Ink Origins: The Tramp Stamp
We use the term tramp stamp to humorously label a lower back tattoo, but this phrase is also a way to drag down the reputation of women who receive it; illustrating even though tattoos have become more socially accepted, they still hold some negative stereotypes.
(Fun fact: the British call it a "slag tag").
Demeaning the meaning:
Where "tramp stamp" came from is still a bit of a mystery. What is known is the popular references we've seen in comedy platforms. The expression boomed in popularity after a 2004 "Saturday Night Live" skit. Oh, and who can forget in 2005 when Vince Vaughn’s said it “might as well be a bulls-eye," in the popular film Wedding Crashers. From there, audiences saw, in reality, tv shows, such as Rock of Love, tramp stamps linked to a particular kind of woman; linked to being promiscuous.
Research indicates the phrase was hatched between the mid-nineties and early 2000s, quickly gaining an erotic undertone. Arguably, the tramp stamp was born in California. According to records taken from multiple tattoo studios in California, a large number of women requested lower back pieces in the late '90s echoing judgments from society about feminine sexuality.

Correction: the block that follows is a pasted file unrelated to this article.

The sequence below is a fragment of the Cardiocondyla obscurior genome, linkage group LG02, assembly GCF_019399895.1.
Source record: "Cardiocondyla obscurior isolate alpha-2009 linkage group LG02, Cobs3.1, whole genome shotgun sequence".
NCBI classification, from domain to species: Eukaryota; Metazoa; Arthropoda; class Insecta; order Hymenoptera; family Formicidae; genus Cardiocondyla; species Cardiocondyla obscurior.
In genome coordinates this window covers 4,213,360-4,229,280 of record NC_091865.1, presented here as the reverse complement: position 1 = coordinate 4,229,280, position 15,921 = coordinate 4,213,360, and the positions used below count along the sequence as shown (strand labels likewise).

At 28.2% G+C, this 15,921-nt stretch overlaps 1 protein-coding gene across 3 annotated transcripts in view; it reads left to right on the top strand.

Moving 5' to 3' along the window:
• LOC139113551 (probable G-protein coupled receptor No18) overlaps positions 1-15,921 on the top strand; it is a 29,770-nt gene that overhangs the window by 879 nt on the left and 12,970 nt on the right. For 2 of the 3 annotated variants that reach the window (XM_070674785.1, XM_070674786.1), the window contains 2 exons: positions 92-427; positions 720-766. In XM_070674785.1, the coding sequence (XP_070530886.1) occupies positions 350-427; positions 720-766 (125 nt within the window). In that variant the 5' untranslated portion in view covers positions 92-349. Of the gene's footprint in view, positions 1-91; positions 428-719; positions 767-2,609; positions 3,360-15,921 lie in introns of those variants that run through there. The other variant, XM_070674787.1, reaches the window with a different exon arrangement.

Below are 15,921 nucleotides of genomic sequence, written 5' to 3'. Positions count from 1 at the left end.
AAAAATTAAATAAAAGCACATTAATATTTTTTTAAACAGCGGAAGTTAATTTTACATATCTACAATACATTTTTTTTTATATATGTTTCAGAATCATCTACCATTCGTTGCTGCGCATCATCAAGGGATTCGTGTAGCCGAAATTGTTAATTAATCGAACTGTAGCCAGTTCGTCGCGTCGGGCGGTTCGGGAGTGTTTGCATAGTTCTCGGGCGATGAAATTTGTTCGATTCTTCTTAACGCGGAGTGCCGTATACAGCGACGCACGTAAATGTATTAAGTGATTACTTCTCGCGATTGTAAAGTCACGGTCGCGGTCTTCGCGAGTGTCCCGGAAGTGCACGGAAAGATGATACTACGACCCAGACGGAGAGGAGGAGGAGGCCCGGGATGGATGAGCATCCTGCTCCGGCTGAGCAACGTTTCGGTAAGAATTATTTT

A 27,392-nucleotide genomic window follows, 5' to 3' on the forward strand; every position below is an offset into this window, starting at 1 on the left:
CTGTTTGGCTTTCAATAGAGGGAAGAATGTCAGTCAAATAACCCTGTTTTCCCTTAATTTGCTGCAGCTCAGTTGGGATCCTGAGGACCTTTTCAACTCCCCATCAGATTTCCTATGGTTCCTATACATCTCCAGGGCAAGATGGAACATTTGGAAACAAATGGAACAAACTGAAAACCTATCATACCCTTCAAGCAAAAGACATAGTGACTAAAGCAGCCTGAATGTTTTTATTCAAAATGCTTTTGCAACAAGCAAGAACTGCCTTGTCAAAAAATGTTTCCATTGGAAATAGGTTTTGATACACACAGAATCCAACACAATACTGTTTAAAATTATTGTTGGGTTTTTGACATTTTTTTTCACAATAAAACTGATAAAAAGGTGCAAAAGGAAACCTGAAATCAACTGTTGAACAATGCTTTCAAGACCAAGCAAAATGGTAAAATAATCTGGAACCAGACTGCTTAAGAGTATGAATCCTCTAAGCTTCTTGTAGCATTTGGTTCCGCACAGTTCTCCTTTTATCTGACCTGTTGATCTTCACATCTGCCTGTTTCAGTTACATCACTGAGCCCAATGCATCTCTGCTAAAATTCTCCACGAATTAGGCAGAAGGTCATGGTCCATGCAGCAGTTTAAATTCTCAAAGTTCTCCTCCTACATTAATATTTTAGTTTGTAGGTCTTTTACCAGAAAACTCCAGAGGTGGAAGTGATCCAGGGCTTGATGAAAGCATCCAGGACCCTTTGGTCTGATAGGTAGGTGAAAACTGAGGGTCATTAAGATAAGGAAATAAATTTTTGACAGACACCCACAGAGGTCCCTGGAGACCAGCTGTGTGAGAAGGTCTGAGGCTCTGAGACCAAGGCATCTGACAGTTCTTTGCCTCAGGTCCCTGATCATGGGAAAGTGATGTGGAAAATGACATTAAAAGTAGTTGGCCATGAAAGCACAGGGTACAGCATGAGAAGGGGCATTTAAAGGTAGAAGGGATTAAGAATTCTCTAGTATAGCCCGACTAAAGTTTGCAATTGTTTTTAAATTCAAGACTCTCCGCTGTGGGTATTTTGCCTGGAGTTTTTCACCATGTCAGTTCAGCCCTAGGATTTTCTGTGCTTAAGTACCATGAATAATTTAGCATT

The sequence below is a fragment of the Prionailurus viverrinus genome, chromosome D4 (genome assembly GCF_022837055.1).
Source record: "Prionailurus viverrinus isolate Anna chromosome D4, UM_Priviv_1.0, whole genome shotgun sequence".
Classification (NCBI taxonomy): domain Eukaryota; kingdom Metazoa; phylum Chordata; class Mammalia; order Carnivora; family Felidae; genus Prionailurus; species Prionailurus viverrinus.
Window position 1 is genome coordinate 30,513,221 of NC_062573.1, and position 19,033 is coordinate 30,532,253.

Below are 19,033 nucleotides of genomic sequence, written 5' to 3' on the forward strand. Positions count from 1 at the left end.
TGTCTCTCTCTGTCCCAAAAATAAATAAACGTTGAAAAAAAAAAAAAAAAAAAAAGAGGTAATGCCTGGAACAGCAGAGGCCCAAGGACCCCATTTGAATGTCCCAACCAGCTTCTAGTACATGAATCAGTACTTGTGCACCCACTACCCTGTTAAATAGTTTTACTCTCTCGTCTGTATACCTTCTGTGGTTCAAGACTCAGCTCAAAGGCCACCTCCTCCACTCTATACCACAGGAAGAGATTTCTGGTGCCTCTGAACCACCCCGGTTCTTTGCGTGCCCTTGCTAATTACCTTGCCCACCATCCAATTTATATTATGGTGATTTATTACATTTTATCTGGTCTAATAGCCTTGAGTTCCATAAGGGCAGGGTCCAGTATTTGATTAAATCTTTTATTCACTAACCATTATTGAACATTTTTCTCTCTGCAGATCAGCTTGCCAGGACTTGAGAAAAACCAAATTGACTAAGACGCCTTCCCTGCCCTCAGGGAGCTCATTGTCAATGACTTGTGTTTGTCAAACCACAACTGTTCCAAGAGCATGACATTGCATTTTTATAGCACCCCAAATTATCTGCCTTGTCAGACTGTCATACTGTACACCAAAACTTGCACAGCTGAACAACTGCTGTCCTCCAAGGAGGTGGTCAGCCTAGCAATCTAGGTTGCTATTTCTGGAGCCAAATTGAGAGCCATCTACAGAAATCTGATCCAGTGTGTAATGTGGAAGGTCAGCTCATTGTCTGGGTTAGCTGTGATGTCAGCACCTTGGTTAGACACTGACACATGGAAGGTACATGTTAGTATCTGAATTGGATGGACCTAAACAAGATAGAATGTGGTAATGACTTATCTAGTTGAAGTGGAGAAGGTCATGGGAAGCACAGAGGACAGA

Why do women choose lower back tattoos? Because it's one of the few areas that doesn't change much over time, with weight fluctuation or age. Another motive for a lower back tattoo is it's easy to conceal compared to an arm, chest, or wrist tattoo. Lastly, the pain level is low compared to other places on the body.
A recent study showed men found women with tattoos more approachable. But of course, the same men said these women gave them the perception that they had a better chance of sleeping with them. In time it's unlikely that tramp stamp term will go extinct, but there's a good chance that the women wearing them can feel less shamed by society with tattoos growing in popularity. Most won't make fun of a "tramp stamp" if their wives, sisters, Mothers, or Grandmothers have them.